Doctor of Philosophy (PhD)



Document Type



In this dissertation, I explore the migration intentions, self-rated physical and mental health, and alcohol use of people living in regions facing environmental stressors. In my first chapter, I examine factors that predict willingness to move away from southeast Louisiana, a region threatened by land loss, hurricanes, and environmental pollution. Specifically, I assess the relationships risk perceptions, place attachment, and fishing employment have with willingness to move. I find that risk perceptions are positively related to willingness to move and that place attachment and fishing employment are negatively related to willingness to move. In my second chapter, I show the predictors of self-rated physical and mental health in Flint, Michigan, both before the Water Crisis and after. I pay special attention to the relationships race, perceived marginalization, and social capital have with self-rated health. The important takeaways from this paper are that perceived marginalization is a predictor of poorer physical and mental health before and after the Water Crisis, whereas social support predicts better health before the Water Crisis but loses much of its relationship with health after the announcement of the Flint Water Crisis. In my third chapter, I explore the relationships between resource networks, religious ecology, and alcohol misuse in the Gulf Coast. Here, I found that people in increasingly Catholic and Mainline Protestant counties tend to be at higher risk for potential alcohol misuse, and those with more local ties are at a greater risk for alcohol misuse than those with more extra-local ties. Together, these papers demonstrate how critical a person’s social life is. One consistent finding in these papers is that social capital, be it social support or community sentiments, does not always operate in the same way for different social groups. In a disaster context, social capital can be taxing on a person, especially if their close ties are also under stress.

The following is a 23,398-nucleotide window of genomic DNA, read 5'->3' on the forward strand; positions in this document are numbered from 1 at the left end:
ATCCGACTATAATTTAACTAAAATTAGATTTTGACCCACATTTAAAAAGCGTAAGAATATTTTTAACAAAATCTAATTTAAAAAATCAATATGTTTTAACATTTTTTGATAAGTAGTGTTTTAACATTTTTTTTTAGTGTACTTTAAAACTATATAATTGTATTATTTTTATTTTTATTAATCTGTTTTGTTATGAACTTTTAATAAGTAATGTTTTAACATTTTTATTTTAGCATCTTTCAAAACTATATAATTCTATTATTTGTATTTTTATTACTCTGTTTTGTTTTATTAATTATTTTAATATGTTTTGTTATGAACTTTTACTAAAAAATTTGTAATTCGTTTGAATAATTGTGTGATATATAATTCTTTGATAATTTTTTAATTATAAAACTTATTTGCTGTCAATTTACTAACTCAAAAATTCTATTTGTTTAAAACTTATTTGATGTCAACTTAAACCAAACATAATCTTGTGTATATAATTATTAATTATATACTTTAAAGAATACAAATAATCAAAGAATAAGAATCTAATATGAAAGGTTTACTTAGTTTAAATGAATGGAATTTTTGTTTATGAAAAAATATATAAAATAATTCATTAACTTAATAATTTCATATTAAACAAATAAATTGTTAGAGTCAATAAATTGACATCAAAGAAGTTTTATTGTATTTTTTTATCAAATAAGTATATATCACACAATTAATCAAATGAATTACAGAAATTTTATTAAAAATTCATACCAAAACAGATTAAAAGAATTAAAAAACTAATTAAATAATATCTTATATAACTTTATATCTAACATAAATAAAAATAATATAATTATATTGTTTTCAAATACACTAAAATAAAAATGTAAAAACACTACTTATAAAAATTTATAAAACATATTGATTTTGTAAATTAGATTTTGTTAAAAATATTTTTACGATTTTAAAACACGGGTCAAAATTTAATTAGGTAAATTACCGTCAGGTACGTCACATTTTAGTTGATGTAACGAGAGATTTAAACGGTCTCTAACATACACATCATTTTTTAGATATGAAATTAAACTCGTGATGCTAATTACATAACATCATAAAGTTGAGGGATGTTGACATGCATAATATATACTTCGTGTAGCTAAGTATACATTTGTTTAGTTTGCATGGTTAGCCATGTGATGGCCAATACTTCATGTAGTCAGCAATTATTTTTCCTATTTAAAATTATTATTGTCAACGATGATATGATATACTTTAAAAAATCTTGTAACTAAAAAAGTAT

Committee Chair

Slack, Tim